A lot of machines are bilateral exercises. That means both arms or legs work at the same time. Because the weights are guided on rods, left to right strength imbalances can go unnoticed and may even become worse. For example, when doing leg presses, you could be pushing harder with one leg than the other without realizing it. Muscle imbalances can lead to long-term injuries.
In contrast, free-weight exercises tend to reveal left to right strength imbalances, even in bilateral exercises. For example, when squatting, if you have one leg stronger than the other, the bar will probably tilt to one side. Strength imbalances are even more noticeable with dumbbell exercises.
Wrap-up: Which is best – machines or free-weights?
This is not an easy question to answer! It really depends on several factors, including your training goal, your level of experience, and what machines you have available. For example, squats are probably better than leg presses for developing lower body strength.
But, if you can’t squat very well and doing squats increases your risk of injury, leg presses may be the better choice.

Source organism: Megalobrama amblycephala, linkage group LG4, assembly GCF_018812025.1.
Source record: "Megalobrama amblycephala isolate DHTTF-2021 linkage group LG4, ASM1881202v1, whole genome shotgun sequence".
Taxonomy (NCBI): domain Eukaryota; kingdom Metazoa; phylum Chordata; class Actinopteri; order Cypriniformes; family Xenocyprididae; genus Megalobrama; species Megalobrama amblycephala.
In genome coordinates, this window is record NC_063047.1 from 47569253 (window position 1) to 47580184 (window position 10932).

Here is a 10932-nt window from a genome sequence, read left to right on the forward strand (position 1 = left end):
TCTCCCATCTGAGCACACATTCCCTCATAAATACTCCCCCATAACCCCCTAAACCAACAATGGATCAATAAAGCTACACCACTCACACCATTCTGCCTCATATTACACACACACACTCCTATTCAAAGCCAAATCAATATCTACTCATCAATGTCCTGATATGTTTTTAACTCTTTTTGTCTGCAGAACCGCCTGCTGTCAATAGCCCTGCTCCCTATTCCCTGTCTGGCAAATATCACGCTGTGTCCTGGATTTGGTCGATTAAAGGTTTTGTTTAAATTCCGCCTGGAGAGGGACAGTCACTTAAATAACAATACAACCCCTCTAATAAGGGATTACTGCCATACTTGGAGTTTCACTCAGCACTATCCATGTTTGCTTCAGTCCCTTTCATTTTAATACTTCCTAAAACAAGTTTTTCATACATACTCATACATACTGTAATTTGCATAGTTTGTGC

That said, here is a chart that should help you decide which training method is best for you.
|Training needs||Use mostly|
|Very tall or short?||Free-weights|
In most cases, there is no reason to choose between machines and free weights. The majority of exercisers can and should use both of these training methods. However, you may want to emphasize one or the other based on your needs.
If you do include both types of training in your workout, it’s usually best to do free-weights first and then machines afterward. This ensures your smaller stabilizers and synergists are fresh when you need them the most. Doing this will lead to a better workout performance and a reduced risk of injury.
- The Journal of Strength and Conditioning Research – Changes in Exercises Are More Effective Than in Loading Schemes to Improve Muscle Strength